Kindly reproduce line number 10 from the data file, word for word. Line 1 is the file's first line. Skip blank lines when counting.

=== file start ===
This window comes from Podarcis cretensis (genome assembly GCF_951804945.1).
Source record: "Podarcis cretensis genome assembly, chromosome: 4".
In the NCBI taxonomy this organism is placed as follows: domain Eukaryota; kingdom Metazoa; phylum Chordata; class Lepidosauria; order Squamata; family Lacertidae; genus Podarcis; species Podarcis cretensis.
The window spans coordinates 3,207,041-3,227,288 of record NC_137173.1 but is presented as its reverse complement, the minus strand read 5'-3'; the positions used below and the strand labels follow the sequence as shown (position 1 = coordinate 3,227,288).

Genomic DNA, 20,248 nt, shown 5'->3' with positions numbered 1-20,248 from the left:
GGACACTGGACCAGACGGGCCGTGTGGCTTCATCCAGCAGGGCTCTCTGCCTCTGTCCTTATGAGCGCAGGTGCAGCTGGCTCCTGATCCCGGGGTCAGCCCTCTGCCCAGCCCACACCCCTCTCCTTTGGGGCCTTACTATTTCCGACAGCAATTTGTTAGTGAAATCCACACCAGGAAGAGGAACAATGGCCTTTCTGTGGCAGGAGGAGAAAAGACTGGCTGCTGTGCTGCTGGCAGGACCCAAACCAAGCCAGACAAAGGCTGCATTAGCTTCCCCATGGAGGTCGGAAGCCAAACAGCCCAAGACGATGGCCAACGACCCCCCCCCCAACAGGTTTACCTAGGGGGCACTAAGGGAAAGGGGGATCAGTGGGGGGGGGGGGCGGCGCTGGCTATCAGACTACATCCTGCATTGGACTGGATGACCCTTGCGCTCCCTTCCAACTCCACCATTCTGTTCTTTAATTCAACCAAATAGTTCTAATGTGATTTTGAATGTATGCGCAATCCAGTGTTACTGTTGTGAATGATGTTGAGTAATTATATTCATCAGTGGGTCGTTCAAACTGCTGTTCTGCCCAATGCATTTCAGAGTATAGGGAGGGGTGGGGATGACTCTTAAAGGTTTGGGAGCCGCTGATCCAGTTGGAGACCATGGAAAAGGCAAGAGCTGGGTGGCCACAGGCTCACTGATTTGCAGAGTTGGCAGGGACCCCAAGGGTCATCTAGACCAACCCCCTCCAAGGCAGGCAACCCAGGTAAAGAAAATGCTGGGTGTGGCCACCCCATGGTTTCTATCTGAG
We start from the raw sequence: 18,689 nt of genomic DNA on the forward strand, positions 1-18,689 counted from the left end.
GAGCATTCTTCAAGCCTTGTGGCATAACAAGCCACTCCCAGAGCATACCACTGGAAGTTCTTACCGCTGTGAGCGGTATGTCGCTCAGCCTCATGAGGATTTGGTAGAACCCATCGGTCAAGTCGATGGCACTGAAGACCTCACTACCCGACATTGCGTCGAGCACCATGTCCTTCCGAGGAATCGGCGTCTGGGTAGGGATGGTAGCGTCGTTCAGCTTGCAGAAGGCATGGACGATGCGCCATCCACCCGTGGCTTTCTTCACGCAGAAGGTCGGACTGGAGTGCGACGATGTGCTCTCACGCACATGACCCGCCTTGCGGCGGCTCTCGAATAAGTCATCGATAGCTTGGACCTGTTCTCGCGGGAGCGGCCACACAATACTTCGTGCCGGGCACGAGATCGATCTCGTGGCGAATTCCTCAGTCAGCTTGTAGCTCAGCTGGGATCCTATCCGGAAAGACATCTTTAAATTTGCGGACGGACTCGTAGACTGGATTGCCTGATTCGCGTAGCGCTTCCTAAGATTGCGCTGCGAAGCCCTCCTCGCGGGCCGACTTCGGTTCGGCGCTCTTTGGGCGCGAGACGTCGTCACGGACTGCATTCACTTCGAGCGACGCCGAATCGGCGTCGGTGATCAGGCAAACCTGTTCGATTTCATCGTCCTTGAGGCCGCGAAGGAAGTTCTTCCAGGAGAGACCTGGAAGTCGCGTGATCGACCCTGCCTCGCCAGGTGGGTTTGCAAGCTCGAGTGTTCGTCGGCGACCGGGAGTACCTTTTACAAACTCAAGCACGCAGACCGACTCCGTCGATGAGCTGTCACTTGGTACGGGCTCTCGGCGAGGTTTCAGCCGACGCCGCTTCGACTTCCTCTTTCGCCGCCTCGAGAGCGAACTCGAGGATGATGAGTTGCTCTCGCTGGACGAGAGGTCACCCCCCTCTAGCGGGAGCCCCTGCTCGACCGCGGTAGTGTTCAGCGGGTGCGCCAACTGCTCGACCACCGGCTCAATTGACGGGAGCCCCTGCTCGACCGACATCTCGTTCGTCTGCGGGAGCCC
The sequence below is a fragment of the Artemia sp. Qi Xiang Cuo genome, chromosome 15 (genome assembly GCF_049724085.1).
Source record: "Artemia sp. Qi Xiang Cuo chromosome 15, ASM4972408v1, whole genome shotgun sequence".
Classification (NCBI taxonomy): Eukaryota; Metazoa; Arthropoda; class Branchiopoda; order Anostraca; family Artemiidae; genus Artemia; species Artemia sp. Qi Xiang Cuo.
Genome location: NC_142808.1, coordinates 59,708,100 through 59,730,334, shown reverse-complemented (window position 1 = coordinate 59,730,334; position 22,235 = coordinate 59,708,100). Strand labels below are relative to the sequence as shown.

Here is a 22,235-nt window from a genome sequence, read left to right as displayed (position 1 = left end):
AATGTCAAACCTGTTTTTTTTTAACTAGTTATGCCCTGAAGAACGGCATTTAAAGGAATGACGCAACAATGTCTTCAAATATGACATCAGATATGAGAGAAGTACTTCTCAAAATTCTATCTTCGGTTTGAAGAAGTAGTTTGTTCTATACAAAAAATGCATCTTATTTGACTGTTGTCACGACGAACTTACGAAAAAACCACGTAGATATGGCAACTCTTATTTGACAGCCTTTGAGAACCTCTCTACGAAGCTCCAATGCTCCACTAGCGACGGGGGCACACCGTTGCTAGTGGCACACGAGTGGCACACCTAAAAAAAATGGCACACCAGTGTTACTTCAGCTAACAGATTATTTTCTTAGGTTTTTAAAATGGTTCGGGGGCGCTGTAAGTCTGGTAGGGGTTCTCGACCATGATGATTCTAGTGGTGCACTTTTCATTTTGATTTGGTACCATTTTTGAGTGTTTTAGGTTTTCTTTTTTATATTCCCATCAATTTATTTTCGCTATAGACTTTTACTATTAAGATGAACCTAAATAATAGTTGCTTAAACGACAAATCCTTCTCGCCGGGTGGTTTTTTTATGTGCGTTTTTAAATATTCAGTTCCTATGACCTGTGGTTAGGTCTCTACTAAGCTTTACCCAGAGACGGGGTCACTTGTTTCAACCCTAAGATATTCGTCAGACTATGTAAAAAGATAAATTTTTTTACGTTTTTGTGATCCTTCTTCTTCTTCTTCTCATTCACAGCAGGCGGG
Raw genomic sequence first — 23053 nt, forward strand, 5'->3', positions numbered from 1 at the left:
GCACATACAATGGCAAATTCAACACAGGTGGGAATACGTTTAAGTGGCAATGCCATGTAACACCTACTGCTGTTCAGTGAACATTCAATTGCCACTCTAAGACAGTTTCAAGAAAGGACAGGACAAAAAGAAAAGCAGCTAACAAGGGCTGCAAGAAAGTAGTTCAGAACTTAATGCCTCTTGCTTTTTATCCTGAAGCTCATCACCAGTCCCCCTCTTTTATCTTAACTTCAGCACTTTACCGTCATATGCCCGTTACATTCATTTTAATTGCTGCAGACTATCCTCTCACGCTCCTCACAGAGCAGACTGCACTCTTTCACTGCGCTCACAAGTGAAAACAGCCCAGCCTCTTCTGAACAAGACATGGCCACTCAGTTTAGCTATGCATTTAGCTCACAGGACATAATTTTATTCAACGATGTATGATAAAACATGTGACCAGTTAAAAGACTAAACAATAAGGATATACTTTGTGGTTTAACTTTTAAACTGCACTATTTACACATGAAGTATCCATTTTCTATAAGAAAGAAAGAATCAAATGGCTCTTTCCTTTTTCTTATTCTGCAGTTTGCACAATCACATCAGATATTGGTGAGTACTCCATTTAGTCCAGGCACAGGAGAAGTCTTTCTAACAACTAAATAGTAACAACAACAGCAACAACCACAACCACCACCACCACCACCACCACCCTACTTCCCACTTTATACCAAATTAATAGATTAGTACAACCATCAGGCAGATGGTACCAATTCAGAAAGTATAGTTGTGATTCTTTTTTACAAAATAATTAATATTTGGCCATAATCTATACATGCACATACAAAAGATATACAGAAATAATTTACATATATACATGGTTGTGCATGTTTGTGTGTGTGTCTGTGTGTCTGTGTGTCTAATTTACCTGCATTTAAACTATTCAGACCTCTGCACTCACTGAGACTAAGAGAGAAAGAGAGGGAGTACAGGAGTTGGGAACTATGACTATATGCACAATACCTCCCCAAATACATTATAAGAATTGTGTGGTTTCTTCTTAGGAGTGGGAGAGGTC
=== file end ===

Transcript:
Source record: "Artemia sp. Qi Xiang Cuo chromosome 15, ASM4972408v1, whole genome shotgun sequence".